I love the hotel “goody bag” idea for the out-of-town guests. Very thoughtful, and I’m sure it will be appreciated.

I’ve only been to a couple of weddings, but I can’t say that I care very much about the favors - if it’s small maybe I"ll keep it in my keepsake box because I feel I should, but it’s not like I ever take it out and look at it. A food-type favor is a good idea, and a centerpiece is definitely nice to have on a table, but I don’t know how to solve the problem of who gets them.

At all the weddings I’ve attended and stood up in, the centerpieces and the unclaimed or “forgotten” favors are given to the bridesmaids and the dates of the groomsmen, then the immediate families of the bridal party, then just whomever you could get to take one. If you’re one of the last few out, the mother of the bride is sneaking them into your purse just to get them out of the room.

My favorite wedding favor was a cellophane bag filled with tulip bulbs and tied with a ribbon. There was a note attached asking us to think of the bride and groom every spring when the tulips bloomed. Very nice.

Our wedding favors were a big hit–homemade chocolates, a CD of our favorite songs, and a Southern US/British dictionary that my British husband wrote. I think anything edible is good, and the stuff for folks in hotels sounds fabulous. I don’t care about the name-imprinted stuff, and I would be surprised if anyone says they do.

They’re absolutely not required (but then other than the actual act of marriage, what part of a wedding is, really?). Which is pretty much why I’m not bothering with them! :smiley:

How the centerpieces were divvied up at my brother’s wedding. Someone at each table was asked to donate a dollar bill. The DJ played music, and the bills were passed around each table musical chairs style. When the music stopped, the DJ announced that whoever was holding the bill got to keep it, and whoever donated the bill got to take the centerpiece home.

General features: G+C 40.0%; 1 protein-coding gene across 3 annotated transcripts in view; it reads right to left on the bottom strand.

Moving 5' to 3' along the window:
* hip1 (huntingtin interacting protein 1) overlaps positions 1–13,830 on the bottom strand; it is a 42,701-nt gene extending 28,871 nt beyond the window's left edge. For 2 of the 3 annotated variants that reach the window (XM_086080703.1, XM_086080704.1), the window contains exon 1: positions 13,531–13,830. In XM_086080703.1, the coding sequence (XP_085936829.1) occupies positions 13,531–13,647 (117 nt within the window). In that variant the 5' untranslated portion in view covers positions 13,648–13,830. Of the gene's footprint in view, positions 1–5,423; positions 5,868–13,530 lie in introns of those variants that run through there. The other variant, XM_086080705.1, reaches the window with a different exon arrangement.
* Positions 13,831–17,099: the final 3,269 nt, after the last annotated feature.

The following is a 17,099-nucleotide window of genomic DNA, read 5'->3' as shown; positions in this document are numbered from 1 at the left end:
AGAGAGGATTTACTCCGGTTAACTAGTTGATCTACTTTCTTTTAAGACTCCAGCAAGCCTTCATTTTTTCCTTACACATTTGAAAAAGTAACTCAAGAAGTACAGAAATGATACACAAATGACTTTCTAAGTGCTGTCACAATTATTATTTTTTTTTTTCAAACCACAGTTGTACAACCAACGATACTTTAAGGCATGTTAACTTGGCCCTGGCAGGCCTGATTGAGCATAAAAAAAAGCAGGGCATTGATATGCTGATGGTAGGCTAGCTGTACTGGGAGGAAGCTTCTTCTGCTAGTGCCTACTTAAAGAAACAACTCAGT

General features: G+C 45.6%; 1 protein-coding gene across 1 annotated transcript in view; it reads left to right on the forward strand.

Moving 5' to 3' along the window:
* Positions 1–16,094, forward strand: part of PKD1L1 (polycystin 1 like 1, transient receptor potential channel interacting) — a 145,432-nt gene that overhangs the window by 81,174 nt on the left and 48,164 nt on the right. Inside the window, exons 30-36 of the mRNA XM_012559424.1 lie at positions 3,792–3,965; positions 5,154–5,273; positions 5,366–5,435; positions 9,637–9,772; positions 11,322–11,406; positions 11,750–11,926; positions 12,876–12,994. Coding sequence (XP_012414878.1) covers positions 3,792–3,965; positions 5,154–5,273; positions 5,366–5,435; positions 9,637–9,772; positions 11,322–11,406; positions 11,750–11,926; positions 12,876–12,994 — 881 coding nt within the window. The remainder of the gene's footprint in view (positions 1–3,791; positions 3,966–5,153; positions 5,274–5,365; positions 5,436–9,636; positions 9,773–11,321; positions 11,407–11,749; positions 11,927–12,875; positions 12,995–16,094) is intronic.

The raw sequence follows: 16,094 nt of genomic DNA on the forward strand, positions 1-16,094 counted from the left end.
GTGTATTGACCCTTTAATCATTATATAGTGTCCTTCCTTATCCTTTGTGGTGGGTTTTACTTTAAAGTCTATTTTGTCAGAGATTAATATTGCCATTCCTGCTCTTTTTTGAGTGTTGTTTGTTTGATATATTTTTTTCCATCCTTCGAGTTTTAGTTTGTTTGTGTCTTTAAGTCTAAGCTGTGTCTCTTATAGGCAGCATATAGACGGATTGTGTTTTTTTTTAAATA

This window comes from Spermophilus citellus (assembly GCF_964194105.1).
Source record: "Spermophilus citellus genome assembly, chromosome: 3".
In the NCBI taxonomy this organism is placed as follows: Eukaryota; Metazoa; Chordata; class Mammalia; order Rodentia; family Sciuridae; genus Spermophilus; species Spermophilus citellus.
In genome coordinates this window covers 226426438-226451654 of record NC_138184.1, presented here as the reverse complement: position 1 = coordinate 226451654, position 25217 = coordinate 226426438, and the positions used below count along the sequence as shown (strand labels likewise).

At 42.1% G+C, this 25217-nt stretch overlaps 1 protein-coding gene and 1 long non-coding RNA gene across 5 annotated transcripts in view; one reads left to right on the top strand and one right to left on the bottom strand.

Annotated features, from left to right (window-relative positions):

At more tables than not that I observed, the donor of the bill was a married man who had a wife who was perfectly happy to accept a mini goldfish-type bowl with ribbons and stuff. And weird gel in the middle. I can’t remember if the bowls contained flowers or candles or nothing, but I remember the gel. Probably because I observed the making of the gel, and the distributing amongst the bowls.

We did wedding goody bags as the only favors for our wedding, because I am not a crafter and absolutely refused to make anything or spend any time putting anything into little net bags. I don’t remember anyone complaining about the lack of any other wedding favors.

We’re not doing them. Huge waste of time and money IMO. Anything that isn’t edible will only end up left on the table or in the bottom of a drawer.

I recently went to a wedding where everyone got CD’s of the bride and groom’s favorite songs. Which seemed to be a thoughtful idea in theory, but they were all jam-band songs, which only appealed to maybe 1/4 of the guests. Most of the CD’s were left on the tables, but I would have loved to have seen Great Aunt Ethel popping in Widespread Panic and going, “Huh?”

I’m with delphica. I like them and I like the thought put into them by the bride and groom.

Since my husband and I married in Vegas, I didn’t think we’d be able to do much in the way of favors, as we had enough stuff to lug down there for the big day. But I ended up finding a place that screened small plastic cups - light, stackable, inexpensive. I had our names and wedding date screened on them and ordered a whole mess of silver-foiled chocolate coins. Mess being the key word there. Having chocolate delivered to Las Vegas in June? Not the brightest move.

We lost about a third of the chocolates and had to wipe down the rest. My husband remembers this as one of the most awesome parts of our wedding vacation - the two of us with my mom, dad, and sisters just sitting in a hotel room bullshitting and wiping melted chocolate off of hundreds of chocolate coins and assembling the favors. It was probably the most relaxing part of the wedding trip.

Anyway, we filled the bottoms of the cups with silver tissue paper and filled the top half of the cups with the coins, making what looked like the coin buckets you see in casinos around the slots. A few of our friends that attended say they still have and use the cups, which I think is great. You can see a couple of not so great pics of them here and here.

Definitely not necessary but a fun addition I think.

I think they’re a fun detail and I usually will take them home with me and add them to my doo-dad collection. But I’ve been to weddings that didn’t have favors and I didn’t miss them … and if a hoarding little squirrel like myself didn’t mind, then I’m pretty confident no one else did either. These weddings didn’t do a donation card, they just skipped the favors, no need to explain.

I think that if the bride and/or groom are into the idea of favours and want to have fun with them, then they’re a fine idea. If you’re not into the idea, then a perfunctory plastic spoon of jordan almonds is worse than no favour at all.